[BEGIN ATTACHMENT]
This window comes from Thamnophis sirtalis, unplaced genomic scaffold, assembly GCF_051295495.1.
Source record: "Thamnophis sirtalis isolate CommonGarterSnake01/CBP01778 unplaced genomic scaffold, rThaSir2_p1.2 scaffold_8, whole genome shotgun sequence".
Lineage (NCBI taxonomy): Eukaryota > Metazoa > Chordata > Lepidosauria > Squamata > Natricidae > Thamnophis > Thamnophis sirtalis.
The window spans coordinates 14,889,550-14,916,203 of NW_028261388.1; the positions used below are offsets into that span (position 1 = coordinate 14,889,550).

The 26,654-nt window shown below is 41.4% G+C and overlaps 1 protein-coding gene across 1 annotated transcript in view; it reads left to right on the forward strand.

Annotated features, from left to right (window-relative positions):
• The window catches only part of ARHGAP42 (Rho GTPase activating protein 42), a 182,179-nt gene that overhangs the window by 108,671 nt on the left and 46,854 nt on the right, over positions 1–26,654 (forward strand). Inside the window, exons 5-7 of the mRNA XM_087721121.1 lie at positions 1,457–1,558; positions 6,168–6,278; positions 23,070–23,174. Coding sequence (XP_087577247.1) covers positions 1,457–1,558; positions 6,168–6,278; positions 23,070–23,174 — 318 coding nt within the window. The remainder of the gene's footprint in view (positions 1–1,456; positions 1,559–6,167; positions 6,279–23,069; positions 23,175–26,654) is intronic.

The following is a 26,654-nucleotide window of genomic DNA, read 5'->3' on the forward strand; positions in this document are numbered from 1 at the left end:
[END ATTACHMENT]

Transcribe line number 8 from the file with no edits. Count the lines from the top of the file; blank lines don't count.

The following is a 26,654-nucleotide window of genomic DNA, read 5'->3' on the forward strand; positions in this document are numbered from 1 at the left end: